mechanical sensing means responsive to the open condition of any of said access doors to prevent placement of said circuit breaker into the operative state, and
latching means for each door including a releasable catch afiixed to the door, a holding bracket affixed to the cabinet and disposed for retaining said releasable catch to secure said door in its closed position, and means responsive to the inoperative condition of said circuit breaker for placing said releasable catch in the release position, preventing retention of said catch by said bracket and freeing the door for movement.
5. In an interlock system for a plurality of access doors in a control cabinet, the combination comprising,
a power input line having an externally controlled circuit breaker associated therewith,
an actuator mechanism for placing said circuit breaker in an operative state or an inoperative state to resepctively connect or disconnect the power for said cabinet,
mechanical sensing means including a plurality of stop bars, one for each access door, and cables connected to each of said stop bars, each cable being responsive to the open condition of its associated door to position its associated stop bar for inhibiting said actuator mechanism, thereby preventing placement of said circuit breaker into its operative state while any of said doors are open, and
latching means for each door including a releasable catch affixed to the door, a holding bracket affixed to the cabinet and disposed for retaining said releasable catch to secure said door in its closed position, and means responsive to the inoperative condition of said circuit breaker for placing said releasable catch in the released position, preventing retention of said catch by said brackets and freeing the door for movement.
6. In an interlock system for a plurality or doors in a control cabinet, the combination according to claim 4, further including interlock defeating means associated with each door including an opening in each door and an extension on said releasable catch disposed for engagement by an instrument inserted through said opening, whereby the releasable catch may be externally urged to its released position to allow opening of the selected door while the power to the cabinet remains connected.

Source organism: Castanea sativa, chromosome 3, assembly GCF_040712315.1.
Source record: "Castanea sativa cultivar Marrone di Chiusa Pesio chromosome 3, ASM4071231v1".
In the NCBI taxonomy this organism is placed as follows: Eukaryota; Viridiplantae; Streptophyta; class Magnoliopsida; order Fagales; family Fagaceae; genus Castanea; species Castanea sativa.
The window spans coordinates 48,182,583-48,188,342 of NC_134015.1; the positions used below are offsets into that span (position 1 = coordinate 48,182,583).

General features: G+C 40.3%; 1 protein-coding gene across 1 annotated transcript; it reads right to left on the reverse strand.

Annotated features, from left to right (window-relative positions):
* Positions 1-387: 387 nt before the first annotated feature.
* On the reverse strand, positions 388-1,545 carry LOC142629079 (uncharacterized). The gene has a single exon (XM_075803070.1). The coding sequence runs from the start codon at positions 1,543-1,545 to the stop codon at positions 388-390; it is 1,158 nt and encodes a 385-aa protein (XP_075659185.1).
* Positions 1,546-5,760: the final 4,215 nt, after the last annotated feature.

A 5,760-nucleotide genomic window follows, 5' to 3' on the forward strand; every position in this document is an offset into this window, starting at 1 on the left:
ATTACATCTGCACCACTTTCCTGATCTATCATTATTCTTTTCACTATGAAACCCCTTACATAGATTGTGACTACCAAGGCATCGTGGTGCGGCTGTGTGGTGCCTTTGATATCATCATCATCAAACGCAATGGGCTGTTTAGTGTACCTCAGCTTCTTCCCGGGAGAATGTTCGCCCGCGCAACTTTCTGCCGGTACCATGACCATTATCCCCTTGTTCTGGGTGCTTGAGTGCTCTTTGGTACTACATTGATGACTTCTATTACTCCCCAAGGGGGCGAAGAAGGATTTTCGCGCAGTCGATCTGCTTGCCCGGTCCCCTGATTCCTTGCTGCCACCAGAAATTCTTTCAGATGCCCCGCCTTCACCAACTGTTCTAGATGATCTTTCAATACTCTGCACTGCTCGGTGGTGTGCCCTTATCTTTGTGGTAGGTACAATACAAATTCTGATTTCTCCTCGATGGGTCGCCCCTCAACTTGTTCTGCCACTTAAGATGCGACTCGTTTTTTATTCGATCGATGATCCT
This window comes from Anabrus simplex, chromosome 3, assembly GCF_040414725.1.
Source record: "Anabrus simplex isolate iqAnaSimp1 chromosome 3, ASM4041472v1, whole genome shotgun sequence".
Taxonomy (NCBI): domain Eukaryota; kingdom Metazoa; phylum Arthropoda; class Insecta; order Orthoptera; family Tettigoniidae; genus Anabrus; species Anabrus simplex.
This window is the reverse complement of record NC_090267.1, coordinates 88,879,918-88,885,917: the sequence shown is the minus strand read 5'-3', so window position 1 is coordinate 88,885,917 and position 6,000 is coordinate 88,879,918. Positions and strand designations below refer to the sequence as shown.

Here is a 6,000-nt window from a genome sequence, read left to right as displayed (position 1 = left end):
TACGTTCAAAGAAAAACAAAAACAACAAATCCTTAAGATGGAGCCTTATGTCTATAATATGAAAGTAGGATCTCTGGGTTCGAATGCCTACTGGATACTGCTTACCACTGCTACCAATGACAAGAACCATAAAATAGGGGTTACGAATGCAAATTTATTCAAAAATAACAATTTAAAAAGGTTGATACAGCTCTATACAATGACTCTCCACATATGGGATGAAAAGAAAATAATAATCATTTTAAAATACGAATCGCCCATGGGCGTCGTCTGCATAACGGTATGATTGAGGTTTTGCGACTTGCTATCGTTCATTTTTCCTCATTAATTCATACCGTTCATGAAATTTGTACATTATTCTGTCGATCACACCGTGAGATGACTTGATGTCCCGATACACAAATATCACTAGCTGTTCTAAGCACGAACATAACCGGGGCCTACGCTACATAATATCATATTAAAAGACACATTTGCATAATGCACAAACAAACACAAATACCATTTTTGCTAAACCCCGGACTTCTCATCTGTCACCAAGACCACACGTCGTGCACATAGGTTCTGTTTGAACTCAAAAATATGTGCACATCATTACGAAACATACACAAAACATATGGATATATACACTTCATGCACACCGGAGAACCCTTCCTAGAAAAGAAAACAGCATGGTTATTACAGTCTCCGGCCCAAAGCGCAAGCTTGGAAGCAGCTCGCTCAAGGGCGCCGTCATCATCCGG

7. The combination according to claim 6 in which said selected door, when again closed, will be automatically relatched by said releasable catch and again interlocked with said circuit breaker.
8. An interlock system for electrical control cabinet access doors, comprising an input line circuit breaker;
first means for placing said circuit breaker into an operative state;
second means responsive to the open position of any of said access doors to prevent placement of said circuit breaker into the operative state;
third means which, after access doors have been closed and said circuit breaker placed in its operative state,
is operative to secure said doors in their closed po- References Cited SitiOIl; TENTS and interlock defeating means associated with each of UNITED STATES PA said doors and operative to allow disengagement of 1 7/1964 Rexroad 200 50'1 said door securing means for any selected access door to allow opening of said selected access door While 5 ROBERT SCHAEFER Primary Exammer said circuit breaker remains in the operative state and M. GINSBURG, Assistant Examiner while the nonselected doors remain secured.